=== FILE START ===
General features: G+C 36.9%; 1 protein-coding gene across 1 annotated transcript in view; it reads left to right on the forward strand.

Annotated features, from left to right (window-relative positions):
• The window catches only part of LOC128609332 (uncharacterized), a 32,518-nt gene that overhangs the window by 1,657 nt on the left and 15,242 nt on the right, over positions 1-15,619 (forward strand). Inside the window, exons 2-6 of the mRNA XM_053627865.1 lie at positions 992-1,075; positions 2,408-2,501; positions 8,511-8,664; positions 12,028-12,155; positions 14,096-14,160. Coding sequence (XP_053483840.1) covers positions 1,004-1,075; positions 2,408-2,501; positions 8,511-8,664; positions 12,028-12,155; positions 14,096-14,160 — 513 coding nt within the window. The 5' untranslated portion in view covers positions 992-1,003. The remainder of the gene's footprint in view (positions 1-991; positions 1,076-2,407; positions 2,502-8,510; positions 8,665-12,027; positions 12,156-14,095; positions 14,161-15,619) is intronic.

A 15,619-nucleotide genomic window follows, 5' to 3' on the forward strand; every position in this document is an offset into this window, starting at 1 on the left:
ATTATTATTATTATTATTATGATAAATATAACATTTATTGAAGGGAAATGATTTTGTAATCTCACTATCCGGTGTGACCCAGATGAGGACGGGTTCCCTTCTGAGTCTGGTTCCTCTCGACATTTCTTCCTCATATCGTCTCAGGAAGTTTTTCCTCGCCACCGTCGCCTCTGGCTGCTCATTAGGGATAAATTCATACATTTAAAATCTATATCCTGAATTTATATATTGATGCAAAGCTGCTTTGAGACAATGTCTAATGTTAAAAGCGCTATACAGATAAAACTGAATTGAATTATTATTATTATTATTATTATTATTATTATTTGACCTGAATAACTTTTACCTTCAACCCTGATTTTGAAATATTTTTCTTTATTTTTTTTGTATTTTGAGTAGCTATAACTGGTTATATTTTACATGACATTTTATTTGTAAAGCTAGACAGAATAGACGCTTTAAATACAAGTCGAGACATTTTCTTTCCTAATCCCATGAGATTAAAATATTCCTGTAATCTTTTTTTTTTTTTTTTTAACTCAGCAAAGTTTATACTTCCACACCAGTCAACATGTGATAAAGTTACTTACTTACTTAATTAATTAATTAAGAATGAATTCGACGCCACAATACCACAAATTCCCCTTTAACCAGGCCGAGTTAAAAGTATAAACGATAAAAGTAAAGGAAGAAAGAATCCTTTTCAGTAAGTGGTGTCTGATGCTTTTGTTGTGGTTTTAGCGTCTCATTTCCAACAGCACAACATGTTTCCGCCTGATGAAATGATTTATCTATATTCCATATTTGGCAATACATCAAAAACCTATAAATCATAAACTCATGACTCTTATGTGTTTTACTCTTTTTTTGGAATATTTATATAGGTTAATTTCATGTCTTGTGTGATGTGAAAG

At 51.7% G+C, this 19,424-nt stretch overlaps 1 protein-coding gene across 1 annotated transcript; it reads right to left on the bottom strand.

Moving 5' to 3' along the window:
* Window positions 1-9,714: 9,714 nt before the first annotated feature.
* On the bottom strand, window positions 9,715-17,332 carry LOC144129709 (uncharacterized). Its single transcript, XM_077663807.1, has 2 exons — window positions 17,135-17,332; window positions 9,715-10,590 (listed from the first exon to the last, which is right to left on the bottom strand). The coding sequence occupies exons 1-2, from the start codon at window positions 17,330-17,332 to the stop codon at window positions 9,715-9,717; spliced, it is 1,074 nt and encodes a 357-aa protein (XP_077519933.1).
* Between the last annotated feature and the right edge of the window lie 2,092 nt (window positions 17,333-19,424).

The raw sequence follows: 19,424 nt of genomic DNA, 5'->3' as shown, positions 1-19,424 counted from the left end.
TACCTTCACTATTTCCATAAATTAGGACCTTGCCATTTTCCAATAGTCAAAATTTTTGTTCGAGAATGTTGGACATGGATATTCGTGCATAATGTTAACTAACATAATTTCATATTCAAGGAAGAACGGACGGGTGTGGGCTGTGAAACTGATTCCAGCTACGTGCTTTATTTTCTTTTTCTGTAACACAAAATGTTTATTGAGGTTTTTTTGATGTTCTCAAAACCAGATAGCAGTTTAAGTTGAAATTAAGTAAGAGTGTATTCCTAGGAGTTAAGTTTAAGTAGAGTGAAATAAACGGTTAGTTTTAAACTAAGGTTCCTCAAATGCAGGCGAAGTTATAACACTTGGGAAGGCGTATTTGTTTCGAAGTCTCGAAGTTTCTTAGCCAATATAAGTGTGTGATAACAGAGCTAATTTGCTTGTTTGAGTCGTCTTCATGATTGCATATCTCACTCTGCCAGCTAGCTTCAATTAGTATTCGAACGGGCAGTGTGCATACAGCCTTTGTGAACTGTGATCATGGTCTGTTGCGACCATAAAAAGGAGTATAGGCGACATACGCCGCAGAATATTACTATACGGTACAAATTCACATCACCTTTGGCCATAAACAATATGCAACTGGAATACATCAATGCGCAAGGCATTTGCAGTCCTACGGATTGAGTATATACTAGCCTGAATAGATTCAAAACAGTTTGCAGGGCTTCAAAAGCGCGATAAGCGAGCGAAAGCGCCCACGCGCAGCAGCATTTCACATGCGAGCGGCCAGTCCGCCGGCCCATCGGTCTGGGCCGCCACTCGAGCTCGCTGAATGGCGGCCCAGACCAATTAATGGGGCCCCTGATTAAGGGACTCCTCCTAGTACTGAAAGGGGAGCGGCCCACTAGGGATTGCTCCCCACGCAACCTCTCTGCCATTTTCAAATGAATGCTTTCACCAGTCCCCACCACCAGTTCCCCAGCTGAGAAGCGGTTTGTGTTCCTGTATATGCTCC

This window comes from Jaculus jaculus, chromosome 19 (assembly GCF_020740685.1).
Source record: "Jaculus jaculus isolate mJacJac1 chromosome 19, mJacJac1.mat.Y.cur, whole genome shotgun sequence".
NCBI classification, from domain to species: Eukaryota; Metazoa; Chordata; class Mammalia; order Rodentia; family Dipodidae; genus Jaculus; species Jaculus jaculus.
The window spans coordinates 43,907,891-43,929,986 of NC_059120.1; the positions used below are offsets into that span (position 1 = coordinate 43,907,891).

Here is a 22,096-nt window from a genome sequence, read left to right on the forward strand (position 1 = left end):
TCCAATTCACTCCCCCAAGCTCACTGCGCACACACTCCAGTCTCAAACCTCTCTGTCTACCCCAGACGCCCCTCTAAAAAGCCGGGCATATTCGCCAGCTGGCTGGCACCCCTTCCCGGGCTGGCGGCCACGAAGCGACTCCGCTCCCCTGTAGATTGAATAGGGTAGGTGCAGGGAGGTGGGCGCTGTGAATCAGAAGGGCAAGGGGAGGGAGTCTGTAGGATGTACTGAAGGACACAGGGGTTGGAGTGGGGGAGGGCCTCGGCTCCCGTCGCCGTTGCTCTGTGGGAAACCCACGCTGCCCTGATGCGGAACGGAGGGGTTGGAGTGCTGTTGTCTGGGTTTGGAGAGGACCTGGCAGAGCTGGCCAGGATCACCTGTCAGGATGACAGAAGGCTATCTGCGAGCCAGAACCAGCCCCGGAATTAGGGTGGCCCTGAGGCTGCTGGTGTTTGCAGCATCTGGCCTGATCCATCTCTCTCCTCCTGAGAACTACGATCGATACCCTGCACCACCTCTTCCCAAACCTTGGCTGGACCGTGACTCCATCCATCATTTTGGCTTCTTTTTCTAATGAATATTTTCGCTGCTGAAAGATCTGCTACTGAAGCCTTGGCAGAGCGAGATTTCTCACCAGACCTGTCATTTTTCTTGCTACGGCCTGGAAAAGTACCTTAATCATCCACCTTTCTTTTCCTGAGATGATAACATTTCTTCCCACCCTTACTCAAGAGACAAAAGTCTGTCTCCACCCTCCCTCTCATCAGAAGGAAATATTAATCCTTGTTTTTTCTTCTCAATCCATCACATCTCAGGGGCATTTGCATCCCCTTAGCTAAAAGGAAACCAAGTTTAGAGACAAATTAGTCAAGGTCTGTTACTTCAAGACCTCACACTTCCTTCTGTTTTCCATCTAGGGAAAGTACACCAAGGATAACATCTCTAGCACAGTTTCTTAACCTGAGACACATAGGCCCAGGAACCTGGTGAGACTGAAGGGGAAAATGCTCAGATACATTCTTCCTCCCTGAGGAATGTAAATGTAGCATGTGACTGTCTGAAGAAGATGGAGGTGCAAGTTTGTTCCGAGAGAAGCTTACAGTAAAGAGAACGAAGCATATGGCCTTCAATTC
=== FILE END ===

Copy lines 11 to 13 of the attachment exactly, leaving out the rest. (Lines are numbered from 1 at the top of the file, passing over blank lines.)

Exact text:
The raw sequence follows: 19,424 nt of genomic DNA, 5'->3' as shown, positions 1-19,424 counted from the left end.
TACCTTCACTATTTCCATAAATTAGGACCTTGCCATTTTCCAATAGTCAAAATTTTTGTTCGAGAATGTTGGACATGGATATTCGTGCATAATGTTAACTAACATAATTTCATATTCAAGGAAGAACGGACGGGTGTGGGCTGTGAAACTGATTCCAGCTACGTGCTTTATTTTCTTTTTCTGTAACACAAAATGTTTATTGAGGTTTTTTTGATGTTCTCAAAACCAGATAGCAGTTTAAGTTGAAATTAAGTAAGAGTGTATTCCTAGGAGTTAAGTTTAAGTAGAGTGAAATAAACGGTTAGTTTTAAACTAAGGTTCCTCAAATGCAGGCGAAGTTATAACACTTGGGAAGGCGTATTTGTTTCGAAGTCTCGAAGTTTCTTAGCCAATATAAGTGTGTGATAACAGAGCTAATTTGCTTGTTTGAGTCGTCTTCATGATTGCATATCTCACTCTGCCAGCTAGCTTCAATTAGTATTCGAACGGGCAGTGTGCATACAGCCTTTGTGAACTGTGATCATGGTCTGTTGCGACCATAAAAAGGAGTATAGGCGACATACGCCGCAGAATATTACTATACGGTACAAATTCACATCACCTTTGGCCATAAACAATATGCAACTGGAATACATCAATGCGCAAGGCATTTGCAGTCCTACGGATTGAGTATATACTAGCCTGAATAGATTCAAAACAGTTTGCAGGGCTTCAAAAGCGCGATAAGCGAGCGAAAGCGCCCACGCGCAGCAGCATTTCACATGCGAGCGGCCAGTCCGCCGGCCCATCGGTCTGGGCCGCCACTCGAGCTCGCTGAATGGCGGCCCAGACCAATTAATGGGGCCCCTGATTAAGGGACTCCTCCTAGTACTGAAAGGGGAGCGGCCCACTAGGGATTGCTCCCCACGCAACCTCTCTGCCATTTTCAAATGAATGCTTTCACCAGTCCCCACCACCAGTTCCCCAGCTGAGAAGCGGTTTGTGTTCCTGTATATGCTCC

This window comes from Jaculus jaculus, chromosome 19 (assembly GCF_020740685.1).